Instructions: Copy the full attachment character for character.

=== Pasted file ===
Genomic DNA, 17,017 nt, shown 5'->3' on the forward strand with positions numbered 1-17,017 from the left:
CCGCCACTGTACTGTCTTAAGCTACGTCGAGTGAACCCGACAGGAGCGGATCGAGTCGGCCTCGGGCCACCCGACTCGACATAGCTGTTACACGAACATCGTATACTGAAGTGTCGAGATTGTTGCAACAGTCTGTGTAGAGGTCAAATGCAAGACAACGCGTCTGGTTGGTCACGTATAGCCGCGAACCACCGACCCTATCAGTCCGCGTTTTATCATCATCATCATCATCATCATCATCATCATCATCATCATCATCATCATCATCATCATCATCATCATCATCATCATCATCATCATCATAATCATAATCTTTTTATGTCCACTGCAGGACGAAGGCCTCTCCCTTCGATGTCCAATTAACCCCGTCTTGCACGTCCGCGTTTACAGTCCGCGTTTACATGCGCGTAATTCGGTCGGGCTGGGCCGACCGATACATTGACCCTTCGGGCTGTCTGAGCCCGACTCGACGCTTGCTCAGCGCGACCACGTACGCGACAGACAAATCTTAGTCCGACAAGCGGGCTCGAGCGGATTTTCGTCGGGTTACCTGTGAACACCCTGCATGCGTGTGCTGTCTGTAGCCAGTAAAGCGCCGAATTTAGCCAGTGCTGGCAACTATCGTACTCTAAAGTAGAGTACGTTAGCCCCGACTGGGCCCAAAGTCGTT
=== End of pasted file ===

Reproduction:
Genomic DNA, 17,017 nt, shown 5'->3' on the forward strand with positions numbered 1-17,017 from the left:
CCGCCACTGTACTGTCTTAAGCTACGTCGAGTGAACCCGACAGGAGCGGATCGAGTCGGCCTCGGGCCACCCGACTCGACATAGCTGTTACACGAACATCGTATACTGAAGTGTCGAGATTGTTGCAACAGTCTGTGTAGAGGTCAAATGCAAGACAACGCGTCTGGTTGGTCACGTATAGCCGCGAACCACCGACCCTATCAGTCCGCGTTTTATCATCATCATCATCATCATCATCATCATCATCATCATCATCATCATCATCATCATCATCATCATCATCATCATCATCATCATCATCATAATCATAATCTTTTTATGTCCACTGCAGGACGAAGGCCTCTCCCTTCGATGTCCAATTAACCCCGTCTTGCACGTCCGCGTTTACAGTCCGCGTTTACATGCGCGTAATTCGGTCGGGCTGGGCCGACCGATACATTGACCCTTCGGGCTGTCTGAGCCCGACTCGACGCTTGCTCAGCGCGACCACGTACGCGACAGACAAATCTTAGTCCGACAAGCGGGCTCGAGCGGATTTTCGTCGGGTTACCTGTGAACACCCTGCATGCGTGTGCTGTCTGTAGCCAGTAAAGCGCCGAATTTAGCCAGTGCTGGCAACTATCGTACTCTAAAGTAGAGTACGTTAGCCCCGACTGGGCCCAAAGTCGTT